There are a variety of different ways that lapsarian theodicy can be understood—some, for example, involve the angelic fall. Schneider mentions the theory that the Satanic fall caused natural evil on p. 83, but he seems to have in mind one particular variation of angelic fall theodicy (in my view, one of the less plausible). He calls it “Gregory Boyd’s proposal” and describes it as the notion that “God gave angelic beings freedom to manipulate natural laws” (p. 83). But the proposal is not really Boyd’s—elsewhere I have drawn attention to it in the writings of C. S. Lewis, J. R. R. Tolkien, Alvin Plantinga, Hans Urs von Balthasar, Thomas Torrance, and others dating back to the nineteenth century.Gavin Ortlund, “On the Fall of Angels and the Fallenness of Nature: An Evangelical Hypothesis Regarding Natural Evil,” Evangelical Quarterly 87.2 (2015): 114–36. Schneider notes that Lewis and Plantinga and E.L. Mascall were other advocates for this view, but he does not explore their articulation of it (or Boyd’s). These thinkers typically did not conceive of angelic beings willfully manipulating natural laws, nor did they necessarily regard animal death per se as an evil.
Thus, there is a spectrum of views of concerning what natural evil resulted from the fall of angels, and how it did so. For instance, some would say that animal death and suffering are not necessary evil, but that some of the conditions by which they have been aggravated are. All that is necessary to angelic fall theodicy is the modest possibility that nature has been influenced for evil in some ways as a result of the fall of angels. The theory is admittedly speculative, but it draws its plausibility from the presence of the serpent in Genesis 3, which suggests that the world into which Adam and Eve were born already contains evil (more on that below).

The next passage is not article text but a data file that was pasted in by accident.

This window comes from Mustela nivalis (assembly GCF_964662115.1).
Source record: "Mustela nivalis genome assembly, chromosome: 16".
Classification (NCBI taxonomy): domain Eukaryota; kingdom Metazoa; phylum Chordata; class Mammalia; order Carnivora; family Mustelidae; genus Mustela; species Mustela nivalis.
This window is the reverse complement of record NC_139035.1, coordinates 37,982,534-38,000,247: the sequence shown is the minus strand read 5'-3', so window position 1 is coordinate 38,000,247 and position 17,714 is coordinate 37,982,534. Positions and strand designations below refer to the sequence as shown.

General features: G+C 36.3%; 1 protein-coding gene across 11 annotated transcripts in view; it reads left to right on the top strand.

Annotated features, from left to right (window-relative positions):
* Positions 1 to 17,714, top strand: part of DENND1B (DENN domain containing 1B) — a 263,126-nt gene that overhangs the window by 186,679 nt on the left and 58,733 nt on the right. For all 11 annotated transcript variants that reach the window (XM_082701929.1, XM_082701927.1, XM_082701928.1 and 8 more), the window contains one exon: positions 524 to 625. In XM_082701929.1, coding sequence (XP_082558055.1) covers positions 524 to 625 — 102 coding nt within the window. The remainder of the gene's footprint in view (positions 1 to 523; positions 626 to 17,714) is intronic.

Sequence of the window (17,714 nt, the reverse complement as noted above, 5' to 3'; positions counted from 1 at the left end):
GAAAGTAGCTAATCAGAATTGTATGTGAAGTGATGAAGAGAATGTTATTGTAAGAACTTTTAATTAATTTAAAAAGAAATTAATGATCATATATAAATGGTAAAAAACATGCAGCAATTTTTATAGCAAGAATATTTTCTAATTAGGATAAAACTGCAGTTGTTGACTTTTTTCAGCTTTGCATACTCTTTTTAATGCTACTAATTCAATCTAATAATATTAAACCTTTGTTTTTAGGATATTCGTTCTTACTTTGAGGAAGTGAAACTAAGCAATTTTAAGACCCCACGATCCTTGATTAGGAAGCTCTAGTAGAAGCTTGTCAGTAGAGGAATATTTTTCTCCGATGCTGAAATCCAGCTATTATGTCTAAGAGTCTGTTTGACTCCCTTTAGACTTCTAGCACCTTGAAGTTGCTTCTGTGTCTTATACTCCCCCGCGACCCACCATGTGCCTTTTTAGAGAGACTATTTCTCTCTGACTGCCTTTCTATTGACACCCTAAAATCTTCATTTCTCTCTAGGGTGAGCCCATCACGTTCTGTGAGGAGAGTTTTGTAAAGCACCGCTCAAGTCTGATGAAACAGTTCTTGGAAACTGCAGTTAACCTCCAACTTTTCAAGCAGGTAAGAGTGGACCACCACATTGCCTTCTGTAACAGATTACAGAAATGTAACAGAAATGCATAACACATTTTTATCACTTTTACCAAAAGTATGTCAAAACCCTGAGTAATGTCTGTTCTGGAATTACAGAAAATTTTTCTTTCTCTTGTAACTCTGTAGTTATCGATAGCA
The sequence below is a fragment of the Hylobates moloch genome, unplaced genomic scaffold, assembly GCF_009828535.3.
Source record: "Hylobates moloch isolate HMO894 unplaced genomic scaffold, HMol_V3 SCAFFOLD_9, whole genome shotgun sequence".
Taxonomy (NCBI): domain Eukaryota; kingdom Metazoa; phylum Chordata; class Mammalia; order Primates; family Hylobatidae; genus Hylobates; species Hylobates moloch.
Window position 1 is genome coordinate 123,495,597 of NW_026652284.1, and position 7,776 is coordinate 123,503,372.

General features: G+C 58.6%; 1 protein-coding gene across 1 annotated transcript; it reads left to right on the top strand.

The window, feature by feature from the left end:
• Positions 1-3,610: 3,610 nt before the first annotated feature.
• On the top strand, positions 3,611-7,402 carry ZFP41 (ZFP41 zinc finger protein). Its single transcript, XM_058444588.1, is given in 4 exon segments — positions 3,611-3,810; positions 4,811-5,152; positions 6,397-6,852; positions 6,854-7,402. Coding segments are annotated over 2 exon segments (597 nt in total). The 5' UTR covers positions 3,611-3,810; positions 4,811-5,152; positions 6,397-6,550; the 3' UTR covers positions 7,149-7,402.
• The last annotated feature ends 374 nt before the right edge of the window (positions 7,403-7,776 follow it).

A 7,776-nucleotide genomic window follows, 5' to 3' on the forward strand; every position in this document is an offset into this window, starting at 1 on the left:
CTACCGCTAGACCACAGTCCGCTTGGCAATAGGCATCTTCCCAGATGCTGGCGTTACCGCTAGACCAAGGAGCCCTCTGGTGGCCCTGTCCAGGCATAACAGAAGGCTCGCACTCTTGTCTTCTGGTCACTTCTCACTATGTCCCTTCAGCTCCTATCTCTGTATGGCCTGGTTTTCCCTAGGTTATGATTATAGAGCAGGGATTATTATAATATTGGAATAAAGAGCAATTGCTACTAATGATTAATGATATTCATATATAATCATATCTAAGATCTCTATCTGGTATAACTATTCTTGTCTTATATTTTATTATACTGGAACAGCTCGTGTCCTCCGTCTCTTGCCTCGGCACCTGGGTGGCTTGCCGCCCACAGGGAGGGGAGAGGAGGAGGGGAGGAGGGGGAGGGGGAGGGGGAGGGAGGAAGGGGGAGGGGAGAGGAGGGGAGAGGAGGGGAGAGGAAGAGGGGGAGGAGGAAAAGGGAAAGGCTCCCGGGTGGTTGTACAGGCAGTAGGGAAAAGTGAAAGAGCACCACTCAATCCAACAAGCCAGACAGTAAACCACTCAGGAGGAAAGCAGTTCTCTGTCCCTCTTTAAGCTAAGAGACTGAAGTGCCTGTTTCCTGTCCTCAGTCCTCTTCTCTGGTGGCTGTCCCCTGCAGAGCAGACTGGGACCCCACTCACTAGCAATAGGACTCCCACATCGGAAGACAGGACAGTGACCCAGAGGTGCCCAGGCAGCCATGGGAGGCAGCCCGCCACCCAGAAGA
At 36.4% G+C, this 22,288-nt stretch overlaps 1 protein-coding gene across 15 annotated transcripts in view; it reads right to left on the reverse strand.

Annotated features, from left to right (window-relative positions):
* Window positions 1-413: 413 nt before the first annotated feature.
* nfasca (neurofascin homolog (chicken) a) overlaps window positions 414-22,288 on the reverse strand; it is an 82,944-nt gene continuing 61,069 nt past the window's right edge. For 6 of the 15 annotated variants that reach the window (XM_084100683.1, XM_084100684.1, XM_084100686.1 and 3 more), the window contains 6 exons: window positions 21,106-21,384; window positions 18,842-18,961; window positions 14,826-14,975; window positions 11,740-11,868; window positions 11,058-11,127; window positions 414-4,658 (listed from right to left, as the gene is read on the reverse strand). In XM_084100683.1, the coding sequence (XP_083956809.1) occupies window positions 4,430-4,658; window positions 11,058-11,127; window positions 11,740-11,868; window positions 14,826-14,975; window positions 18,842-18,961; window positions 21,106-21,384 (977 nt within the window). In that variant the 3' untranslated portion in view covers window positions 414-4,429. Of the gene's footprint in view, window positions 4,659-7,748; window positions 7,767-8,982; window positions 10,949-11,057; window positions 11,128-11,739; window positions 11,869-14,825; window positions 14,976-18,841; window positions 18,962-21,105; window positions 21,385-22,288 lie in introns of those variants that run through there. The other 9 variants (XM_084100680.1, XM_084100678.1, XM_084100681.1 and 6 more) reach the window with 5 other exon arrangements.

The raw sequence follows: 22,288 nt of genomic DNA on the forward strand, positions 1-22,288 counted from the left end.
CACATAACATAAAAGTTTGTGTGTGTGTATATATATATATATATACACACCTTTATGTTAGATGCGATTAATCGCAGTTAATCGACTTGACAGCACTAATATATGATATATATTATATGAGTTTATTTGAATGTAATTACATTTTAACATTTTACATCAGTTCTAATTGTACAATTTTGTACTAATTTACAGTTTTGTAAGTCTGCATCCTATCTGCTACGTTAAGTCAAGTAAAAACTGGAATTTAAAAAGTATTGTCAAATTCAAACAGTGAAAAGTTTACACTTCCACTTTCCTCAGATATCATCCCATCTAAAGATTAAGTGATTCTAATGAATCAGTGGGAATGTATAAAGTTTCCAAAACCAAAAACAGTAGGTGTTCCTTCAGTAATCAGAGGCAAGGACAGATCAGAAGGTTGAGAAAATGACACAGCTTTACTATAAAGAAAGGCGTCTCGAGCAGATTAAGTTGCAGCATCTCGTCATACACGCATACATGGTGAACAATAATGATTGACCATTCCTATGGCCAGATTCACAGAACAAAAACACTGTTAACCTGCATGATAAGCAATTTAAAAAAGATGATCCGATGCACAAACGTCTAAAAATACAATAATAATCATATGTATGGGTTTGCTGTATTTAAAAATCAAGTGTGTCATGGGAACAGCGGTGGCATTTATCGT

Defending Lapsarian Theodicy
My main purpose here is not to defend this particular species of lapsarian theodicy, but rather the idea as such, since Schneider explains that his four objections to lapsarian theodicy apply to any kind of lapsarian theodicy (pp. 84–108).But it is not at necessary to conceive of Adam and Eve like this; and such a view is not really authentic to Augustine, or the theological tradition more generally. It seems to me that these objections could have benefitted from more careful consideration of classical responses within the tradition of Christian theology. Take his third objection, for instance, the problem of “paradisiacal motivation.” This is an age-old objection that Augustine treated in his commentary on Genesis: namely, if Adam and Eve were morally perfect and enjoyed open fellowship with God, what possibly could be their motivation for rejecting this happy state and knowingly choosing evil?
In developing this objection, Schneider describes the original human condition as a kind of perfection in which human beings would have possessed an ideal moral, spiritual, physical, alethic, and aesthetic existence (p. 91). He repeatedly speaks of pre-fallen Adam as possessing the beatific vision, describing him as a “mighty man with utmost beatific endowments and advantages” (p. 93). But it is not at necessary to conceive of Adam and Eve like this; and such a view is not really authentic to Augustine, or the theological tradition more generally. Augustine held that Adam and Eve held to a conditional immortality before the fall; their time in Eden was a probationary period testing period; if they had not sinned, they would been translated to a new kind of existence; they were not created in perfect wisdom, but existed in an “intermediate position” between wisdom and folly, comparable to human infancy.Ortlund, Retrieving Augustine’s Doctrine of Creation, 209–11. Thus, Augustine did not envision the posse peccare state of Adam and Eve in Eden in the ideal beatific conditions that Schneider describes. Other theologians, like Irenaeus, have gone further, emphasizing even more strongly the childlike innocence and immaturity of unfallen Adam and Eve.See Ireneaus, Against Heresies 4.38.3, in Ante-Nicene Fathers, vol. 1, The Apostolic Fathers, Justin Martyr, Irenaeus, ed. Alexander Roberts and James Donaldson (1885; reprint, Peabody, MA: Hendrickson, 2012), 521–22.
In addition, it is not clear that the “paradisiacal motivation” objection establishes that an evil motive cannot be freely chosen from a state of goodness. In his classic Mere Christianity, C. S. Lewis addressed this issue: